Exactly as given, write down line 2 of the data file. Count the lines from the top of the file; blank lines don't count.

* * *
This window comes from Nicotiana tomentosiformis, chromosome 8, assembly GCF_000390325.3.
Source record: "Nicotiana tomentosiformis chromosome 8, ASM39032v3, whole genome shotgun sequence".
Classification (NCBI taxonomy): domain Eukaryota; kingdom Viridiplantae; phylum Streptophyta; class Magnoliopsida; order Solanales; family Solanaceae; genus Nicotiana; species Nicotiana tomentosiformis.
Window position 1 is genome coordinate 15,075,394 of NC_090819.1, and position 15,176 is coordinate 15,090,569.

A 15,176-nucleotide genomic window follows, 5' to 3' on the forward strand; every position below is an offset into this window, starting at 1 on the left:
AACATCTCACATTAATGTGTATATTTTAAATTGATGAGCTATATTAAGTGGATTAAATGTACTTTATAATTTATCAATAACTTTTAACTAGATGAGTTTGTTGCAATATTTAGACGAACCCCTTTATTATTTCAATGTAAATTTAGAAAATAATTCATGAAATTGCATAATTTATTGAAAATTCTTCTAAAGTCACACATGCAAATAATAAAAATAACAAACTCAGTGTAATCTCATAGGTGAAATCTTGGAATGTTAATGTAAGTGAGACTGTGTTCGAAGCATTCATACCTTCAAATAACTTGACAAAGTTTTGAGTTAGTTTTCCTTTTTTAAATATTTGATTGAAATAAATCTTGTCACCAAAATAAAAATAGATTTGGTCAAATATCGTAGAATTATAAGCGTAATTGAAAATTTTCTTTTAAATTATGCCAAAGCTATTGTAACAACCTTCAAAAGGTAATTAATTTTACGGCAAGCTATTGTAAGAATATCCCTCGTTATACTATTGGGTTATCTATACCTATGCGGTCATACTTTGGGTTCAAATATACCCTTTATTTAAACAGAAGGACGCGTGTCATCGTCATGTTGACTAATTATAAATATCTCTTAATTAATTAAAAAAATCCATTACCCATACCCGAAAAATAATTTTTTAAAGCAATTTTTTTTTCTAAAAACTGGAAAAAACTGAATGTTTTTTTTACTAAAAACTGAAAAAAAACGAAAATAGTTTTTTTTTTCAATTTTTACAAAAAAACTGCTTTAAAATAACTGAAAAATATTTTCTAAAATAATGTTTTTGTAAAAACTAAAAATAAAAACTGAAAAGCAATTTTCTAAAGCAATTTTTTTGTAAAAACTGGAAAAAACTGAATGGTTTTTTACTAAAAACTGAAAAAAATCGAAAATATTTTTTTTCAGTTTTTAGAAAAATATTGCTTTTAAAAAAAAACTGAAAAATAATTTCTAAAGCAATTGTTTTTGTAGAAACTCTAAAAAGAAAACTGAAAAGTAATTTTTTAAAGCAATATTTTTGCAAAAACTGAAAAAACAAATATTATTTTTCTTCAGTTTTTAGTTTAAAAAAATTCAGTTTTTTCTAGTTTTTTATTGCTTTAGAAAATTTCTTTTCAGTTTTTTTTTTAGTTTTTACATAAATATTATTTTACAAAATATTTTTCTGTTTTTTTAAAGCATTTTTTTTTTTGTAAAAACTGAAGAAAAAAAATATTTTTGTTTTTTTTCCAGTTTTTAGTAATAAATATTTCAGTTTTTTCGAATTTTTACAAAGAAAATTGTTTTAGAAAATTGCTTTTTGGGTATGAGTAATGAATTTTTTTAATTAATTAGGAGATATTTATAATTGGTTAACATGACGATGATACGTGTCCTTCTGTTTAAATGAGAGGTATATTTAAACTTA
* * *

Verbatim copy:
Source record: "Nicotiana tomentosiformis chromosome 8, ASM39032v3, whole genome shotgun sequence".